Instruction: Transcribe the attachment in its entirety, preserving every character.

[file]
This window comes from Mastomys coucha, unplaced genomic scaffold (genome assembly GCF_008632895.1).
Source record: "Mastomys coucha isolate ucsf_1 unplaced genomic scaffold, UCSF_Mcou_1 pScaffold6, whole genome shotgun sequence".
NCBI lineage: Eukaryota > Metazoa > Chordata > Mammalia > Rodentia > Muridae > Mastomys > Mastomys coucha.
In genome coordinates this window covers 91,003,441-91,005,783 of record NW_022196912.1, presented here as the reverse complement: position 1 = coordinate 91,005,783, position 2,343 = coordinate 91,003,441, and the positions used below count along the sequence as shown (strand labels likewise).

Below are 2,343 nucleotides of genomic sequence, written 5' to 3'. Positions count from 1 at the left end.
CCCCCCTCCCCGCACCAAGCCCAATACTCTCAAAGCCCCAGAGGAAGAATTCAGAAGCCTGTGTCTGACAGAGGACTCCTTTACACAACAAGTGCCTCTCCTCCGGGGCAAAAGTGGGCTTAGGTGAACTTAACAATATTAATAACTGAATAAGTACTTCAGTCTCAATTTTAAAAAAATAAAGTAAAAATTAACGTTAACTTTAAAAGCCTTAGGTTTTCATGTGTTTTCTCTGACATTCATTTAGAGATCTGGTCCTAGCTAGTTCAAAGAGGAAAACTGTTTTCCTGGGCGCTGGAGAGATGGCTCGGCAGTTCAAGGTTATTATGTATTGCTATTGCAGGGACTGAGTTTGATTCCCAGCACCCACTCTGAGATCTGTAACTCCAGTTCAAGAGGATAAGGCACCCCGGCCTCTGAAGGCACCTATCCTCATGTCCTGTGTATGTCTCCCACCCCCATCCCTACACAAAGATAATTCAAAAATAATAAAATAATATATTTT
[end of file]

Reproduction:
This window comes from Mastomys coucha, unplaced genomic scaffold (genome assembly GCF_008632895.1).
Source record: "Mastomys coucha isolate ucsf_1 unplaced genomic scaffold, UCSF_Mcou_1 pScaffold6, whole genome shotgun sequence".
NCBI lineage: Eukaryota > Metazoa > Chordata > Mammalia > Rodentia > Muridae > Mastomys > Mastomys coucha.
In genome coordinates this window covers 91,003,441-91,005,783 of record NW_022196912.1, presented here as the reverse complement: position 1 = coordinate 91,005,783, position 2,343 = coordinate 91,003,441, and the positions used below count along the sequence as shown (strand labels likewise).

Below are 2,343 nucleotides of genomic sequence, written 5' to 3'. Positions count from 1 at the left end.
CCCCCCTCCCCGCACCAAGCCCAATACTCTCAAAGCCCCAGAGGAAGAATTCAGAAGCCTGTGTCTGACAGAGGACTCCTTTACACAACAAGTGCCTCTCCTCCGGGGCAAAAGTGGGCTTAGGTGAACTTAACAATATTAATAACTGAATAAGTACTTCAGTCTCAATTTTAAAAAAATAAAGTAAAAATTAACGTTAACTTTAAAAGCCTTAGGTTTTCATGTGTTTTCTCTGACATTCATTTAGAGATCTGGTCCTAGCTAGTTCAAAGAGGAAAACTGTTTTCCTGGGCGCTGGAGAGATGGCTCGGCAGTTCAAGGTTATTATGTATTGCTATTGCAGGGACTGAGTTTGATTCCCAGCACCCACTCTGAGATCTGTAACTCCAGTTCAAGAGGATAAGGCACCCCGGCCTCTGAAGGCACCTATCCTCATGTCCTGTGTATGTCTCCCACCCCCATCCCTACACAAAGATAATTCAAAAATAATAAAATAATATATTTT